Grand Divisions

Tennessee Equality Project seeks to advance and protect the civil rights of our State’s gay, lesbian, bisexual and transgender persons and their families in each Grand Division.

Sunday, March 24, 2013

Only 11, Oak Ridge High GSA student talks about being bullied for being gay

A student who is a member of Oak Ridge High School's GSA has shared the following thoughts about being bullied for being gay via Beth Adler, the adviser for the club.  Please, take a moment to read it and consider what's going on in our schools and in our Legislature:

In nature humans think of themselves to survive.  In society they do it to elevate themselves to a superior level. Those mighty who travel in packs dictate who I am and don’t allow my true self to just be ... gay. The word is often hurled as an insult, beating me down. I feel sorry for someone who believes being different is wrong because they miss out on the enormous world of amazing people. They see gays and think “God wouldn’t approve” so they yell “FAGGOT!” as a put down. Not nearly enough people understand what it is like to feel ashamed of being yourself. They aren’t concerned with how it feels because all they think of is themselves. That needs to change.

My story is like many others. Words of hate like “girl shoes”, “gay”, and “faggot” fly as I enter a hostile classroom. It’s a constant flow of attempts to put me down. I.Won’t. Let. Them. They can laugh in my face, point at my boots, but they will never reach my soul. Believe in what you believe, keep your head up high, and don’t ever let them put you down is the phase which shields me from the sorrow. I know some of those people base their life on God, but If they left God for a bit to put themselves in my skin they might see through my eyes.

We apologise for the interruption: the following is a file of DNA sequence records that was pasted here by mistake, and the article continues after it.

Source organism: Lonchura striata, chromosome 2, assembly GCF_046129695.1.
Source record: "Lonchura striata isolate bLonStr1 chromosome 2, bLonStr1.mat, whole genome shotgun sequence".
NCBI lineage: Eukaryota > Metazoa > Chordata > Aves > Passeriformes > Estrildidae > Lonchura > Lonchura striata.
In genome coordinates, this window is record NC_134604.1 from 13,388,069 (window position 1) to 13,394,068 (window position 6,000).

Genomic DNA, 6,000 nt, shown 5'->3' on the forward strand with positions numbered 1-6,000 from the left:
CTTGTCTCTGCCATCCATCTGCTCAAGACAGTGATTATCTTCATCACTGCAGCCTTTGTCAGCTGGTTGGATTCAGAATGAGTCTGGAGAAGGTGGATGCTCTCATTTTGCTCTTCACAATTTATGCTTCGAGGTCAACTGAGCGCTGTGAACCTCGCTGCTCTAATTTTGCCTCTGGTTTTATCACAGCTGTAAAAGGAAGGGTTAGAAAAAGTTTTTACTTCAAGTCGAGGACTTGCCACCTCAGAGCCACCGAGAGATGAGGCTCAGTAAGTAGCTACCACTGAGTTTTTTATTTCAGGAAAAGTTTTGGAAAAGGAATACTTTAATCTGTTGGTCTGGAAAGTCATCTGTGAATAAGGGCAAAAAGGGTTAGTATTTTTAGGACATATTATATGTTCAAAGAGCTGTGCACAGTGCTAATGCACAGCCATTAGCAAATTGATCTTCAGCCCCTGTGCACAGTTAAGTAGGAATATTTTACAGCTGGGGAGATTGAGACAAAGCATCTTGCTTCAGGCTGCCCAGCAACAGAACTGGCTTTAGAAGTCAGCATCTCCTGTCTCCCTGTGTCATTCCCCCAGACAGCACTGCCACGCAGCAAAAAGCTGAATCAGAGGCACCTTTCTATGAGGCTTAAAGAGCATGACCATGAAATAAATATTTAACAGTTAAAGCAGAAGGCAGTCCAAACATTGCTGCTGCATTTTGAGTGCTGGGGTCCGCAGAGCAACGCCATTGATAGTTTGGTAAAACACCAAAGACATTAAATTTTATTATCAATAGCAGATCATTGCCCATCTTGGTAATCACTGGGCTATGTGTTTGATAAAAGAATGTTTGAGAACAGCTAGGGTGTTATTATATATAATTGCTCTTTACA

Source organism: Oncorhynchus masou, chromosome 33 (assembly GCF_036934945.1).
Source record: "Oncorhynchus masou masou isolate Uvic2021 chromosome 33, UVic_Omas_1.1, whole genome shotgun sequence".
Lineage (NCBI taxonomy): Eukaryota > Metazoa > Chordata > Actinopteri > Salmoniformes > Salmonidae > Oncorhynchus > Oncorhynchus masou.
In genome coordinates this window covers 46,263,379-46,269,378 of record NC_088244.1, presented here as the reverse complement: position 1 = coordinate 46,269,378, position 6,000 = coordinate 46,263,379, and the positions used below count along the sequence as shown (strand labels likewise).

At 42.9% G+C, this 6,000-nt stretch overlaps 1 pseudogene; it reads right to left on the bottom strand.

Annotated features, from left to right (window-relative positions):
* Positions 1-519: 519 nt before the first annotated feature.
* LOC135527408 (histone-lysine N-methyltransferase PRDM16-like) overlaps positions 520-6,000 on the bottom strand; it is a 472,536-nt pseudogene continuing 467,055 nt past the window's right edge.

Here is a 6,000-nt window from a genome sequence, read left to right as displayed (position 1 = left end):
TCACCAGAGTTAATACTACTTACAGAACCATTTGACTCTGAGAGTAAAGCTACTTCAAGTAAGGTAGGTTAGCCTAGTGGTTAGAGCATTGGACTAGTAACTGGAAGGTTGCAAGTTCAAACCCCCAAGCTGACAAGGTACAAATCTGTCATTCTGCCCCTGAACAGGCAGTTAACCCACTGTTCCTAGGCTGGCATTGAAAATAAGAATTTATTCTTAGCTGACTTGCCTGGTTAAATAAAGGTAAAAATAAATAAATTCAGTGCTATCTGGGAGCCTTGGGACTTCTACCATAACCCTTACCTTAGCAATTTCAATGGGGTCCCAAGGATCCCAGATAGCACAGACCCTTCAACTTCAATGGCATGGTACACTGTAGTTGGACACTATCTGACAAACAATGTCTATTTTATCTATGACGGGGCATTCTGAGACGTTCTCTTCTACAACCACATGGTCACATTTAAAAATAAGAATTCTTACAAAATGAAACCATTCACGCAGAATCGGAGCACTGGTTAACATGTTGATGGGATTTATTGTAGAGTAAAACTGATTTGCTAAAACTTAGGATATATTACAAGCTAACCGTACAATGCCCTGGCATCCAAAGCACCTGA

In America, we say we have freedom and are “God’s best friend,” why then does a good man have to hide himself? Why must he be afraid to say he is gay? Why should he hesitate to tell his “dark secret”? Why does he have to allow what he is to be used against him as a word of insult? As the people stand by, the government chooses to exclude those citizens whom they believe are disgraceful. Every individual inside and outside of the gay community can take the hand of a friend and stand up to this exclusion.

First, I have to say how completely sad this piece is and how brave and thoughtful the student is!  Second, thank goodness for GSAs. It's clear we need safe spaces in our schools for gay, lesbian, bisexual, and transgender students. Third, what are we doing in state public policy?  Why is Don't Say Gay going through so many iterations?  We need to move forward with the Dignity for All Students Act.  An 11-year-old can see.  Why can't we?

No comments: